Thursday, March 24, 2011

How Math Cost Me 2km

My knee has been thwarting my attempts to run for many moons now, which sucks because I am one of those freaky people that is addicted to running. I heart it fiercely. I used to think that "runner's high" was a sick joke played on people who didn't run, but now I catch myself making excuses in the gym: It's just five minutes, I need to warm up for my weight workout anyway, I CAN STOP ANYTIME I WANT TO!!!
A lot of people who do enjoy running hate the treadmill for a variety of reasons I can appreciate, like the frustration of running for an hour and staying in the exact same spot. I happen to love that. I can people-watch without judgment, I can watch TV while running (amazing), or I can completely zone out until suddenly half an hour has gone by. My, my, it's like I wasn't working at all! Plus the numbers! I love knowing exactly how far I went, how fast I was going, and how many calories I burned.
However, my knee hates the treadmill as much as I love it, so I took the plunge and tried out an indoor track. It wasn't as great as my beloved treadmill, but it was a lot less painful, so I guess you win this round, knee. The lack of numbers means I have to count laps and guess about the track length. I kept time with my iPod. Numbers and I don't really get along, so after the run I was trying to figure out how far I went and how fast I was going. It took many more minutes than it should have, and a lot of Google Calculator-ing, but I came up with 3km in 45 minutes, or 15 minutes per km. I squinted at that number for a long time because it seems awfully slow, but the treadmill measures your speed in miles per hour, so that means I have to convert (hold me) miles to kms, carry over the unicorn, make it a percentage, ow my brain…
In the end, after a corrected number for the track length (I was off by, shall we say, a lot), and some laughter at my expensive from my number-inclined partner, I found out I actually ran 5km in 45 minutes. So apparently I win at running, but lose horribly at math.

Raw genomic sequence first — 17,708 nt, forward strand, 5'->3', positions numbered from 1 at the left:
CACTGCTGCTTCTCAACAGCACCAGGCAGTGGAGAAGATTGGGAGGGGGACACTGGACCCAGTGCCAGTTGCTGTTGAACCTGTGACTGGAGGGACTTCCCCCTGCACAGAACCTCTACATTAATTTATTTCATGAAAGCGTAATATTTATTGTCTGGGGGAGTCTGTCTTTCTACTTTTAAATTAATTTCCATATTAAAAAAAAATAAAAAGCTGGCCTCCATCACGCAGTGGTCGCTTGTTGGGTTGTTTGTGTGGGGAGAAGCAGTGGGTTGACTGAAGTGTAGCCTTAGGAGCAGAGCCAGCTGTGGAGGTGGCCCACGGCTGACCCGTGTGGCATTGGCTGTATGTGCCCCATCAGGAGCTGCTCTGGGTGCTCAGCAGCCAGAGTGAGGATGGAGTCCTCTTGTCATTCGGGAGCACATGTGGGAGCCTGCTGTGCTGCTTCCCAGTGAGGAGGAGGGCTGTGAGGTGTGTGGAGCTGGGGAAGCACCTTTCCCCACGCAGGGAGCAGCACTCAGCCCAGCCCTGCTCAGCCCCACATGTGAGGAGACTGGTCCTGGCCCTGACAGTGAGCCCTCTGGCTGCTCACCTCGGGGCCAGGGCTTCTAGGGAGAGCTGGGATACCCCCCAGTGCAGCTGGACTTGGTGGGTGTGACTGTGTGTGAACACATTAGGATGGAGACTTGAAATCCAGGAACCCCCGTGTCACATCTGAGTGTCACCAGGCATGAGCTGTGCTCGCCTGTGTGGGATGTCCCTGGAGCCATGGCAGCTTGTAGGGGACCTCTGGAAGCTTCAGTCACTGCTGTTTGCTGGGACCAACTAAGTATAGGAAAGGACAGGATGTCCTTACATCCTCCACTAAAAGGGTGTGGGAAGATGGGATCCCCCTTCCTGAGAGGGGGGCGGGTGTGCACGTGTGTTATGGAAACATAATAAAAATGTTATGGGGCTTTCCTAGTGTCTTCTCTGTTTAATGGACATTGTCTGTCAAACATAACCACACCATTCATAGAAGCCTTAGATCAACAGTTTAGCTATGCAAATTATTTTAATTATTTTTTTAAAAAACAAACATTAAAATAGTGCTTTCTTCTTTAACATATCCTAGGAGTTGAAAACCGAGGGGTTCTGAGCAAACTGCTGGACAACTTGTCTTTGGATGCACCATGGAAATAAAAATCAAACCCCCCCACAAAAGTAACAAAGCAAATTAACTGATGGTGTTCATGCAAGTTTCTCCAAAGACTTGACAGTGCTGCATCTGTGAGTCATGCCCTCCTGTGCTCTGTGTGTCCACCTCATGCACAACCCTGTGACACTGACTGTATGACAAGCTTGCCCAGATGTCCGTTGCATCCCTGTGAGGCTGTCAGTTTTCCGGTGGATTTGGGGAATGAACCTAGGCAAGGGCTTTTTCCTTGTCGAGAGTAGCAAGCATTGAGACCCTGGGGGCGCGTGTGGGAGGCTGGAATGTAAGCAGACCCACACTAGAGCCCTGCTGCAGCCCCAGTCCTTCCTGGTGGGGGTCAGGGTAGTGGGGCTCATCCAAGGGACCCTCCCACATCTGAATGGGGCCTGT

UPDATE: Yesterday, I ran that same 5km in 34:57 minutes. Then I found the distance posting on the track, so I actually ran 5.56km. STOP MESSING WITH ME, MATH.

Wednesday, March 23, 2011

Swimming: A How-To Guide

Swimming starts with the time-honoured tradition of changing in a room full of other womenfolk, half of whom don't give a damn who sees them naked and half of whom have a constant look of terror in their eyes and seem to be hiding government secrets under their towels. Sprinkle in a few teenagers with perfect bodies complaining about their "chub" (deep breaths….must not comment). Having successfully navigated this stage, you jump under the shower to rinse off in order to keep the pool clean (HA) under nice warm water. Then you walk out of the change room and are treated to the blank stares of the people in the hot tub. Quick, to the water!
Slide in from the side and oh holy jebus, that's cold. You must get your head under water and start moving, or else you will bolt back out and into the hot tub. Ignoring your sense of self-preservation, dog-paddle across the length in the slow "lane", which is really two lanes filled with people floating in diagonal lines, making them impossible to pass, or water jogging. I can't even talk about water jogging.
These people kick me. A lot.